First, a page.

# time-series analysis using Math::FFT

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Hi All,

I'm trying to generate a real-valued time-series with a power-spectrum
having a slope of -1 (in log-log) (called 1 over f noise).  So, I start
in the frequency domain and define the real and imaginary spectral
components with the slope I want, and I use the Math::FFT invcdft()
function to invert that complex spectrum to the time domain.  It works
quite well, but so far I've been generating complex time-series and
tossing away the imaginary part.  What I should be doing is generating a
real-valued time-series by setting the negative frequency components to
be the complex conjugates of their positive counterparts (conjugate
symmetry).  When I do this, although the resulting time-series should be
entirely real-valued, I get a time-series that still has an imaginary
part.  Something I'm doing is wrong, but I don't know what.  I've
appended a subroutine that I use to do this in the hope that someone
more familiar with the module than myself will spot the problem.

I'm suspicious of the way that I've filled the array containing the
spectral components.  I've put the real and imaginary parts for the
negative frequencies in the upper half of the array in an alternating
sequence; which, to the best of my knowledge is the way to do it.

I apologize for posting a lengthy snippit of code for what might well be
a somewhat involved problem.  Any suggestions anyone might have would be
welcome.

regards,
steve

#################################################################
my \$number = '[+-]?\d+\.?\d*';

sub makeNoise (\$\$\$\$) {

my \$usage = "Use: \$ts_ref = makeNoise(\$beta, \$dt, \$points,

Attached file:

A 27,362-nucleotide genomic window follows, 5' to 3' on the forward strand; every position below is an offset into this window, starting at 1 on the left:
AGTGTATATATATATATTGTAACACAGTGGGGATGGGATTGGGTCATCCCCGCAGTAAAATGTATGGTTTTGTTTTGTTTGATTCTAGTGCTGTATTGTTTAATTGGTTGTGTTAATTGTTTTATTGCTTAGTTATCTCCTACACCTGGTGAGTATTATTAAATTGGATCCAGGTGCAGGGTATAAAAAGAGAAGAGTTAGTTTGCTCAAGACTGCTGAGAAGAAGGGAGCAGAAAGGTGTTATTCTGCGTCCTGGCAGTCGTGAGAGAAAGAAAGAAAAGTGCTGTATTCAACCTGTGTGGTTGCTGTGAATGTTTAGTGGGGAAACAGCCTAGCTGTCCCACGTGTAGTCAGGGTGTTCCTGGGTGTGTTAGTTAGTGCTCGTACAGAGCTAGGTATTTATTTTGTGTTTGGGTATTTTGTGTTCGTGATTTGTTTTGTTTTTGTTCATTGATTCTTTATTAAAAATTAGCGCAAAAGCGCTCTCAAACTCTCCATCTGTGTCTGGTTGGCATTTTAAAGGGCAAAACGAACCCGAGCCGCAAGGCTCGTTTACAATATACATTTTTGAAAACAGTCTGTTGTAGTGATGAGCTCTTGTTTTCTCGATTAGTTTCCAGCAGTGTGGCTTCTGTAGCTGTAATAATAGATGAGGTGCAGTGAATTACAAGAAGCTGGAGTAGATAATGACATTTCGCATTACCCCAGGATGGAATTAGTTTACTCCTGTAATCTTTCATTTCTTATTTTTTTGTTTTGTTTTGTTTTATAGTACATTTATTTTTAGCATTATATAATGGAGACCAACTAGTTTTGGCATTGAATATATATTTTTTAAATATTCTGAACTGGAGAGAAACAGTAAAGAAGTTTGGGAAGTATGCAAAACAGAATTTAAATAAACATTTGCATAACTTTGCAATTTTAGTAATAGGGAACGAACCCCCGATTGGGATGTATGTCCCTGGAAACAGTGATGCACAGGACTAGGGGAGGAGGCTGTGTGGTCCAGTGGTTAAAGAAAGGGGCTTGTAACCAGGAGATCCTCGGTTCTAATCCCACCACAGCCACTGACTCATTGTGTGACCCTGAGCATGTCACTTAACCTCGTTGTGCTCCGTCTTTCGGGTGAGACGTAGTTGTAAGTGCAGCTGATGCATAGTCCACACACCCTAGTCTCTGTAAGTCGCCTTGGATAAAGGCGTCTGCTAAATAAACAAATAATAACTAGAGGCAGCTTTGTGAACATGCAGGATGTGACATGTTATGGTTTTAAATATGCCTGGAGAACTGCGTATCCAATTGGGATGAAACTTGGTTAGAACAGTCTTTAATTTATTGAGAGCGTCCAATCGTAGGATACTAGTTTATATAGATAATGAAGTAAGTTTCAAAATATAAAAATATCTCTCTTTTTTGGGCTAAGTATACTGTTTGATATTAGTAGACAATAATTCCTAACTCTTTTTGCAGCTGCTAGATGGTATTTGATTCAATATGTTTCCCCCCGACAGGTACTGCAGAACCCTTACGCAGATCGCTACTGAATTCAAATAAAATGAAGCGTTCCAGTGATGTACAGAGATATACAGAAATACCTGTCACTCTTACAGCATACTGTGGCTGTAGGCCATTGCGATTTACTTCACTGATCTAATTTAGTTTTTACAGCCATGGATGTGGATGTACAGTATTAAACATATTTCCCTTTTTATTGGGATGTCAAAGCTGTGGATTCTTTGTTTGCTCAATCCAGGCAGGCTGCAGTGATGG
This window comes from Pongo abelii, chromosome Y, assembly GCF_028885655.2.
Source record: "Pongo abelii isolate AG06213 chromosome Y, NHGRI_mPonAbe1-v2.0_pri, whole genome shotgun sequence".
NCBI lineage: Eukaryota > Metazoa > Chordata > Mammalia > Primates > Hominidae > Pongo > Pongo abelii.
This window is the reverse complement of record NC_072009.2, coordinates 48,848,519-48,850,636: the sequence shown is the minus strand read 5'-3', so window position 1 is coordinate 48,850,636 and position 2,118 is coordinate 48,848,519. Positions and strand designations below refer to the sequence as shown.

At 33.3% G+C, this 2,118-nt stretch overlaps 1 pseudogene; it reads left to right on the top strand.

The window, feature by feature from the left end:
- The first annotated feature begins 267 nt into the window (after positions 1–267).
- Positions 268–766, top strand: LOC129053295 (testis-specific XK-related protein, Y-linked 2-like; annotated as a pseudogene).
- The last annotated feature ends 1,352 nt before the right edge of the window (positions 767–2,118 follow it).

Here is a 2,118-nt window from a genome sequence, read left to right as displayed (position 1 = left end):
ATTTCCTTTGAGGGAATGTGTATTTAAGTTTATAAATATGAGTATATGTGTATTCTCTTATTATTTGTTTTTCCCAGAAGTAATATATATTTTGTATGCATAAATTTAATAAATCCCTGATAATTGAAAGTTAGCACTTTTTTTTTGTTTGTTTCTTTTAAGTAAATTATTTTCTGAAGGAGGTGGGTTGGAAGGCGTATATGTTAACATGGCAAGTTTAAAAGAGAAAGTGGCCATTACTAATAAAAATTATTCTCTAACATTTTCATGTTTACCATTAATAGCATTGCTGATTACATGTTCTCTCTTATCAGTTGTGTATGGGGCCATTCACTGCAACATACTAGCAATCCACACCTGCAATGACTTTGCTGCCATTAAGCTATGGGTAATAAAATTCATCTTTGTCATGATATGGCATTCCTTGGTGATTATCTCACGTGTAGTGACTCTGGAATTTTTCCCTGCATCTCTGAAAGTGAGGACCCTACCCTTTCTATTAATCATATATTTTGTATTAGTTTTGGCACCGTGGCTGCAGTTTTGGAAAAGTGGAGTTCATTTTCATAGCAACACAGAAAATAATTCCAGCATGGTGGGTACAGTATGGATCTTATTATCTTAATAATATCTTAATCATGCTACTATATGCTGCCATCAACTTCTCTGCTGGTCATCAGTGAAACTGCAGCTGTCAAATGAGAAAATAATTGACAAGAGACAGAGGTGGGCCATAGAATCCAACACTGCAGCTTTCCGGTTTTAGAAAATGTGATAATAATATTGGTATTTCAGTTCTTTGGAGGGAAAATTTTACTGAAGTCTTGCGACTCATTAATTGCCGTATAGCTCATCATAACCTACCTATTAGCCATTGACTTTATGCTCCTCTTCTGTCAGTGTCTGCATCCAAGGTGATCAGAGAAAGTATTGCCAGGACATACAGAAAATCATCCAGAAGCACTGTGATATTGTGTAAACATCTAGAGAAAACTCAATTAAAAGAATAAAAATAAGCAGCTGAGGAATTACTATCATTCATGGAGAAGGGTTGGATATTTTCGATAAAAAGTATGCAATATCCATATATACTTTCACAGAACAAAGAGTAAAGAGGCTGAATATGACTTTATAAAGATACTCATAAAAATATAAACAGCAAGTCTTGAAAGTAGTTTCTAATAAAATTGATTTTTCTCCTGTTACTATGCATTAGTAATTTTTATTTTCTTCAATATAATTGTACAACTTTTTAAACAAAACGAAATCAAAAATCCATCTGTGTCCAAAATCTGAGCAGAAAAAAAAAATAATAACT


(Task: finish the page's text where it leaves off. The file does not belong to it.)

\$rms);\n".
"       \$ts_ref = \\@ts with [t, real, f, power] as entries\n";

my (\$beta, \$dt, \$Nreq, \$rms) = @_;
croak \$usage unless (  \$beta =~ /^\$number\$/ &&
\$dt   =~ /^\$number\$/ &&
\$Nreq =~ /^\d+\$/     &&
\$rms  =~ /^\$number\$/    );

# make sure N is a power of 2
my \$log2Nreq = log2(\$Nreq);
my \$lowGuess = int(\$log2Nreq);
\$Nreq = 2**(\$lowGuess+1) if ( \$lowGuess != \$log2Nreq );
my \$N = 2*\$Nreq;

# generate the fake power spectrum
my @FT = (0)x(2*\$N);

my (\$mean, \$std) = (0.0, 1.0);
my @gaussian  = random_normal(\$N, \$mean, \$std);
my @phase     = random_uniform(\$N, 0, \$TWOPI);

my \$T = \$N*\$dt;
my \$df = 1.0 / \$T;
my \$dw = \$TWOPI*\$df;
for (my \$k=0; \$k<\$N/2; \$k++) {

my \$f = \$k*\$df;
my \$mag = (\$k) ? ((\$f)**(-\$beta/2.0)*\$gaussian[\$k] ) : (0.0);

# assign the positive real and imaginary parts
\$FT[2*\$k]              = \$mag * cos(\$phase[\$k]);
\$FT[2*\$k + 1]          = \$mag * sin(\$phase[\$k]);

# assign the negative real and imaginary parts
\$FT[2*\$N - 2*\$k - 2]   =   \$FT[2*\$k];
\$FT[2*\$N - 2*\$k - 1]   =  -\$FT[2*\$k + 1];

}

# invert to get the time-series
my \$cspec = new Math::FFT(\@FT);
my \$cts   = \$cspec->invcdft(\@FT);

# get the stats to normalize the amplitude to an RMS of \$rms
my @real;
my \$stdev = rms(\@real);
my \$scale = \$rms/\$stdev;

# return the time-series and the spectrum
my @timeseries;
for (my \$k=0; \$k<\$N; \$k++) {

my \$t = \$k*\$dt;
my \$I = 1.0 + \$scale*\$cts->[2*\$k];
my \$f = \$k*\$df;
my \$power = \$scale*(\$FT[2*\$k]**2 + \$FT[2*\$k+1]**2);
push @timeseries, [ \$t,   \$I,     \$cts->[2*\$k],  \$cts->[2*\$k+1],
\$f,   \$power, \$FT[2*\$k],     \$FT[2*\$k+1]  ];
}

return \@timeseries;
}
##########################################

## Re: time-series analysis using Math::FFT

Hi All,
I found the problem.  It was an indexing error.  If anyone's
interested, the following solution was required:

> #####

>    ...

> #####

That code should have been:

#####
for (my \$k=1; \$k<\$N/2; \$k++) {

...
\$FT[2*\$N - 2*\$k]       =   \$FT[2*\$k];
\$FT[2*\$N - 2*\$k + 1]   =  -\$FT[2*\$k + 1];

}
@FT[0,1, \$N, \$N+1] = (0,0,0,0);
#####

Sorry to post prematurely.
steve

## Re: time-series analysis using Math::FFT

Steve Bickerton wrote:

<snip content="Obi-wan error" />

Thank you for posting the solution for the record.

Tom Wyant

## Re: time-series analysis using Math::FFT

Steve Bickerton schreef:

Alternative:

for my \$k (1 .. \$N/2-1) {

--
Affijn, Ruud

"Gewoon is een tijger."